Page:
Fr. Raymond Marquis, an Oblate priest who has been volunteering since 2015 to assist the archives in responding to requests from the NCTR, says they have provided the centre in Winnipeg with thousands of documents on residential schools since 2011.

“We’re not there to hide information from people, they have a right to it,” Marquis said. He blames a lack of personnel combined with the vastness of the archives for the slow progress.

But Marquis also said the centre needs to be more “precise” in its requests.

“I think there’s a broadness in a request for all relevant information that needs to be honed a little bit,” he said.

Marquis said in the past a team from the NCTR set up shop in the Deschâtelets archives for several weeks, but that ultimately, they left when the project ran out of funding, before the work was completed.

And while he doesn’t see why a similar arrangement couldn’t be worked out again, that call rests with those in charge of the archives, as does the decision on what ultimately gets released, especially personnel files of the Oblates who worked at the residential schools.

“The archives would have to be the ones that would evaluate any release of information,” Marquis said. “If there were other issues that are involved, privacy or other things.”

Dioceses pledge co-operation

There are also questions about what records specific Catholic dioceses who had residential schools on their territories may hold, even though the Oblates ran the schools.

In an interview, the Catholic bishop of Amos said a recent search of the diocese’s archives regarding the residential school at Saint-Marc-de-Figuery turned up little about the operation of the institution.

Msgr. Gilles Lemay said Indigenous leaders or those delegated by their communities are welcome to consult any records in their diocesan archives on site.

“We have nothing to hide,” he said.

Children’s shoes and stuffed animals have been placed at the foot of a monument and information panels at the site of the former Catholic residential school at Saint-Marc-de-Figuery, near Amos, Que. (Martin Guindon / CBC)

As for the Anglican Church, which ran two residential schools in the province, its bishops say they’re confident all relevant information has already been turned over to the TRC.

“Nevertheless, we’re doing due diligence and re-reviewing a lot of our archives to make sure nothing, and no one, was missed,” said Bishop Bruce Myers, who is responsible for the Anglican Diocese of Quebec, which includes La Tuque, where a residential school operated from 1963-78.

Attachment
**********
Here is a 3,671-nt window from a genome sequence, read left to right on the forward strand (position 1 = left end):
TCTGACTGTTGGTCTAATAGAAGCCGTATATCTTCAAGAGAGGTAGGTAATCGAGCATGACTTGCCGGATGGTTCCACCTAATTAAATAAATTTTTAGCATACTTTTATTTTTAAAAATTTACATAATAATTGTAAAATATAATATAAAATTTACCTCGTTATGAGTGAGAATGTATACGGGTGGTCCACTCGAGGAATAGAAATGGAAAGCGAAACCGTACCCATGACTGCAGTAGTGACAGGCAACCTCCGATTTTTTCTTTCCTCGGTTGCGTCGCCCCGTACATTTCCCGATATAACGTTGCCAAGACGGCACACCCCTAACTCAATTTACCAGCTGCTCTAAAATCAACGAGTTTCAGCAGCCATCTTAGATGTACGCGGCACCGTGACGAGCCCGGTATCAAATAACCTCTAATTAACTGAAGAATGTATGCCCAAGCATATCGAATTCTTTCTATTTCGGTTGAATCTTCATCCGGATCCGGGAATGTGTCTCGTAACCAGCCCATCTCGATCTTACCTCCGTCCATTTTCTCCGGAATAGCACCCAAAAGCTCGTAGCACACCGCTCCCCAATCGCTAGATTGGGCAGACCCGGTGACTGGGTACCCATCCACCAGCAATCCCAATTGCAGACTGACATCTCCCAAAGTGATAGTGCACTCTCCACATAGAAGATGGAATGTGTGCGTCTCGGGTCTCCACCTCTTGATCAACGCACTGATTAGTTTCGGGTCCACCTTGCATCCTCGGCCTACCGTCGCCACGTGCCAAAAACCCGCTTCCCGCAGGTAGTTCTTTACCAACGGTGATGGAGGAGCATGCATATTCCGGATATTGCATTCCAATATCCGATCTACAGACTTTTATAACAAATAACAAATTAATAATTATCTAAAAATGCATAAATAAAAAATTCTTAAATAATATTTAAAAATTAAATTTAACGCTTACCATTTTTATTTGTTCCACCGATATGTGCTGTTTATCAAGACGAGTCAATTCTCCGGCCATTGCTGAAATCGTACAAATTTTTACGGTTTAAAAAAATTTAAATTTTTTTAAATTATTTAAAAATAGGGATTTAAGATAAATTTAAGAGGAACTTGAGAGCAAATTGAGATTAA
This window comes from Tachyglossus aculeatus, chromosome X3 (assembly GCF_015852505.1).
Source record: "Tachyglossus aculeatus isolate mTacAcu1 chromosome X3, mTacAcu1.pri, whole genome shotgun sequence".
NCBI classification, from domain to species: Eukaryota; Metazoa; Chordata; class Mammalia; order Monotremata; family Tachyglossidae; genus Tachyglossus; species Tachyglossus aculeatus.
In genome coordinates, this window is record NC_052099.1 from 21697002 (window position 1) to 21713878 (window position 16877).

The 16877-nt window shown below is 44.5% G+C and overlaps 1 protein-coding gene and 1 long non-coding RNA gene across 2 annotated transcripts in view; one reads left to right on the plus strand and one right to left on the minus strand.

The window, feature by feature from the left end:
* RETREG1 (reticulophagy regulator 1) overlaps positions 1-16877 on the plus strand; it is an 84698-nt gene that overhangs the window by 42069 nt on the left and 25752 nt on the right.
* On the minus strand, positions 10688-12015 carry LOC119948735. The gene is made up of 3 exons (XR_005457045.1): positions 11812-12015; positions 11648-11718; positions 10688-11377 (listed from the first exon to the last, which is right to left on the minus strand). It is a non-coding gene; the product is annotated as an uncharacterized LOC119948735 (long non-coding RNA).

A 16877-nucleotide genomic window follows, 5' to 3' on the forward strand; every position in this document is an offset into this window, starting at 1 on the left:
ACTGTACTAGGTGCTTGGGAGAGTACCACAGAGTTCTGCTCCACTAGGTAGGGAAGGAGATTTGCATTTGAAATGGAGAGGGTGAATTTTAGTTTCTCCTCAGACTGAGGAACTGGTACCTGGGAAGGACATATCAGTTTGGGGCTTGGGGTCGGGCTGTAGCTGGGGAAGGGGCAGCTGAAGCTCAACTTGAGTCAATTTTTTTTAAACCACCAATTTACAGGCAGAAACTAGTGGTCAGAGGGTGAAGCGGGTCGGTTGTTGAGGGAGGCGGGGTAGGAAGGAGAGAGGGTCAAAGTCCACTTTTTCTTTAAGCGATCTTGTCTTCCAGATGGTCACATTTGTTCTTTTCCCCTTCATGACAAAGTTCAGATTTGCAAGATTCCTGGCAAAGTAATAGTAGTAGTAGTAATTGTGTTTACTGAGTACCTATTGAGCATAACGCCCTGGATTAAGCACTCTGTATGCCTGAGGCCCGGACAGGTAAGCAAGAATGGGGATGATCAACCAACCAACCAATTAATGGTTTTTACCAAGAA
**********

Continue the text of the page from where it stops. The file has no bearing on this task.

The assisting bishop of the diocese of Moosonee and former head of the Anglican Church of Canada, Fred Hiltz, echoed those sentiments when it comes to research into the St. Philip’s residential school near Chisasibi.

“We’ll do whatever we can,” said Hiltz, saying that means providing whatever records the diocese can and addressing whatever requests come along.

Quebec government records still not delivered

As for provincial government records, Quebec’s Indigenous Affairs Minister Ian Lafrenière declined the CBC’s request for an interview, referring questions directly to the Director of Civil Status, which manages the province’s vital statistics, and the Quebec coroner’s office.

Ian Lafrenière, Quebec’s Indigenous affairs minister, says the province will work with the federal government and consult Indigenous leaders in the province to determine how the search for remains of residential school victims will be carried out. (Graham Hughes/The Canadian Press)

But death records from before 1986 are housed at the provincial archives, not with the coroner.

In a statement, a spokesperson for the Archives nationales du Québec says searches have to be done in regional branches near where the residential schools were located, and since digital copies are not available, each record must be looked at on-site.

They say that work was halted for several months because of the pandemic, but they hope to send all records to the National Centre for Truth and Reconciliation by the fall.

As for vital statistics information, the Director of Civil Status says it is “unable” to identify Indigenous children, or children who went to a residential schools though its records, but that it could find more information on specific persons, should the NCTR provide it with a list of names.


Support is available for anyone affected by the effects of residential schools, and those who are triggered by the latest reports.

The Indian Residential School Survivors Society (IRSSS) can be contacted toll-free at 1-800-721-0066.

A national Indian Residential School Crisis Line has been set up to provide support for former students and those affected. People can access emotional and crisis referral services by calling the 24-hour national crisis line: 1-866-925-4419.